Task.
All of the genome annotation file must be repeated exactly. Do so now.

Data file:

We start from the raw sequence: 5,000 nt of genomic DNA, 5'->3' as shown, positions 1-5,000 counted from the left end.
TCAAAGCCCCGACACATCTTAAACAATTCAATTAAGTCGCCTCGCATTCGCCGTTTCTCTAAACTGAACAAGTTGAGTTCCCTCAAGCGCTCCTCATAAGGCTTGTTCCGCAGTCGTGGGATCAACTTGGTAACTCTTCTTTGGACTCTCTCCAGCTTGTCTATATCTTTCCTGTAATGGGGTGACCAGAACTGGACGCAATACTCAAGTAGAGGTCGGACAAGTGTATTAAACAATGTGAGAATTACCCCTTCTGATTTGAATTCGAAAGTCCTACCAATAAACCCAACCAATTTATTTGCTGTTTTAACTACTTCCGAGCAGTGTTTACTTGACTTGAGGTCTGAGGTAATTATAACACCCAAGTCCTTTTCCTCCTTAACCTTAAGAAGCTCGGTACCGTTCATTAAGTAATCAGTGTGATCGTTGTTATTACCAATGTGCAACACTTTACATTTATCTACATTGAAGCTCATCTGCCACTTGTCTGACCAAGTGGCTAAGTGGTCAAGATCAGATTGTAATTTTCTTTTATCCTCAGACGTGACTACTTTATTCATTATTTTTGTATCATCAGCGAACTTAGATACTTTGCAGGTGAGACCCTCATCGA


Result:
We start from the raw sequence: 5,000 nt of genomic DNA, 5'->3' as shown, positions 1-5,000 counted from the left end.
TCAAAGCCCCGACACATCTTAAACAATTCAATTAAGTCGCCTCGCATTCGCCGTTTCTCTAAACTGAACAAGTTGAGTTCCCTCAAGCGCTCCTCATAAGGCTTGTTCCGCAGTCGTGGGATCAACTTGGTAACTCTTCTTTGGACTCTCTCCAGCTTGTCTATATCTTTCCTGTAATGGGGTGACCAGAACTGGACGCAATACTCAAGTAGAGGTCGGACAAGTGTATTAAACAATGTGAGAATTACCCCTTCTGATTTGAATTCGAAAGTCCTACCAATAAACCCAACCAATTTATTTGCTGTTTTAACTACTTCCGAGCAGTGTTTACTTGACTTGAGGTCTGAGGTAATTATAACACCCAAGTCCTTTTCCTCCTTAACCTTAAGAAGCTCGGTACCGTTCATTAAGTAATCAGTGTGATCGTTGTTATTACCAATGTGCAACACTTTACATTTATCTACATTGAAGCTCATCTGCCACTTGTCTGACCAAGTGGCTAAGTGGTCAAGATCAGATTGTAATTTTCTTTTATCCTCAGACGTGACTACTTTATTCATTATTTTTGTATCATCAGCGAACTTAGATACTTTGCAGGTGAGACCCTCATCGA